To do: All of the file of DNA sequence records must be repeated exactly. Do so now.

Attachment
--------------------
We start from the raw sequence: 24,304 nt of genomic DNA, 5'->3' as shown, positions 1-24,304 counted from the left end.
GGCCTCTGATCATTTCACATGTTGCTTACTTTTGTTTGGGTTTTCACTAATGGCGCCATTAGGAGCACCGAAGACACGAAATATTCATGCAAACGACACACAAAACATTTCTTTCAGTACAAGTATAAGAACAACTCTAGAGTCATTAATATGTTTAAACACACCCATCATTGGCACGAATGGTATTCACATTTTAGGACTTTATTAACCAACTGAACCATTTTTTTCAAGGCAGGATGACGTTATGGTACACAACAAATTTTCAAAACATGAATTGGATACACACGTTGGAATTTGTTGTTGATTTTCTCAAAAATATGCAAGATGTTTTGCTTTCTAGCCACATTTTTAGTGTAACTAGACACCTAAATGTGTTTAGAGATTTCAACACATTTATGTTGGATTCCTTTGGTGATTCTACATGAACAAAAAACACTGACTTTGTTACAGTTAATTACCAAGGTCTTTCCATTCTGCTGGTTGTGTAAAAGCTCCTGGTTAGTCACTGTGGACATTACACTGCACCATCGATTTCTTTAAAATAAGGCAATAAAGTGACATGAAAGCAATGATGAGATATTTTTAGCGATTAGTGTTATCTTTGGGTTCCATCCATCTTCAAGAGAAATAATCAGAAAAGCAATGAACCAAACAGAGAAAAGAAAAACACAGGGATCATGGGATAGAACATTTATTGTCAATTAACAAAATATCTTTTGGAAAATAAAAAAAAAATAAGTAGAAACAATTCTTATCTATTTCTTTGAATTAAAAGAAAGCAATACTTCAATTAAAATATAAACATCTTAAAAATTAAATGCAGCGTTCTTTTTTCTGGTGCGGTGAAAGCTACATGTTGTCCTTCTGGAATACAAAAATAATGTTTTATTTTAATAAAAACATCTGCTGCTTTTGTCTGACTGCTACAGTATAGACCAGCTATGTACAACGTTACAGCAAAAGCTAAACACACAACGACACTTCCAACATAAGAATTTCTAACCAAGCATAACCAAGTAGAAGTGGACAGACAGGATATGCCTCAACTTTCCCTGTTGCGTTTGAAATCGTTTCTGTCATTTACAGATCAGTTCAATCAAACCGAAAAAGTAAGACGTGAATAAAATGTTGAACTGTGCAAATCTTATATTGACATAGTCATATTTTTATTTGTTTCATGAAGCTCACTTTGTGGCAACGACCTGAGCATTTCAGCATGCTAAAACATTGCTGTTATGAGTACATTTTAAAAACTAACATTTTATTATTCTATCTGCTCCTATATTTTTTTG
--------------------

We start from the raw sequence: 24,304 nt of genomic DNA, 5'->3' as shown, positions 1-24,304 counted from the left end.
GGCCTCTGATCATTTCACATGTTGCTTACTTTTGTTTGGGTTTTCACTAATGGCGCCATTAGGAGCACCGAAGACACGAAATATTCATGCAAACGACACACAAAACATTTCTTTCAGTACAAGTATAAGAACAACTCTAGAGTCATTAATATGTTTAAACACACCCATCATTGGCACGAATGGTATTCACATTTTAGGACTTTATTAACCAACTGAACCATTTTTTTCAAGGCAGGATGACGTTATGGTACACAACAAATTTTCAAAACATGAATTGGATACACACGTTGGAATTTGTTGTTGATTTTCTCAAAAATATGCAAGATGTTTTGCTTTCTAGCCACATTTTTAGTGTAACTAGACACCTAAATGTGTTTAGAGATTTCAACACATTTATGTTGGATTCCTTTGGTGATTCTACATGAACAAAAAACACTGACTTTGTTACAGTTAATTACCAAGGTCTTTCCATTCTGCTGGTTGTGTAAAAGCTCCTGGTTAGTCACTGTGGACATTACACTGCACCATCGATTTCTTTAAAATAAGGCAATAAAGTGACATGAAAGCAATGATGAGATATTTTTAGCGATTAGTGTTATCTTTGGGTTCCATCCATCTTCAAGAGAAATAATCAGAAAAGCAATGAACCAAACAGAGAAAAGAAAAACACAGGGATCATGGGATAGAACATTTATTGTCAATTAACAAAATATCTTTTGGAAAATAAAAAAAAAATAAGTAGAAACAATTCTTATCTATTTCTTTGAATTAAAAGAAAGCAATACTTCAATTAAAATATAAACATCTTAAAAATTAAATGCAGCGTTCTTTTTTCTGGTGCGGTGAAAGCTACATGTTGTCCTTCTGGAATACAAAAATAATGTTTTATTTTAATAAAAACATCTGCTGCTTTTGTCTGACTGCTACAGTATAGACCAGCTATGTACAACGTTACAGCAAAAGCTAAACACACAACGACACTTCCAACATAAGAATTTCTAACCAAGCATAACCAAGTAGAAGTGGACAGACAGGATATGCCTCAACTTTCCCTGTTGCGTTTGAAATCGTTTCTGTCATTTACAGATCAGTTCAATCAAACCGAAAAAGTAAGACGTGAATAAAATGTTGAACTGTGCAAATCTTATATTGACATAGTCATATTTTTATTTGTTTCATGAAGCTCACTTTGTGGCAACGACCTGAGCATTTCAGCATGCTAAAACATTGCTGTTATGAGTACATTTTAAAAACTAACATTTTATTATTCTATCTGCTCCTATATTTTTTTG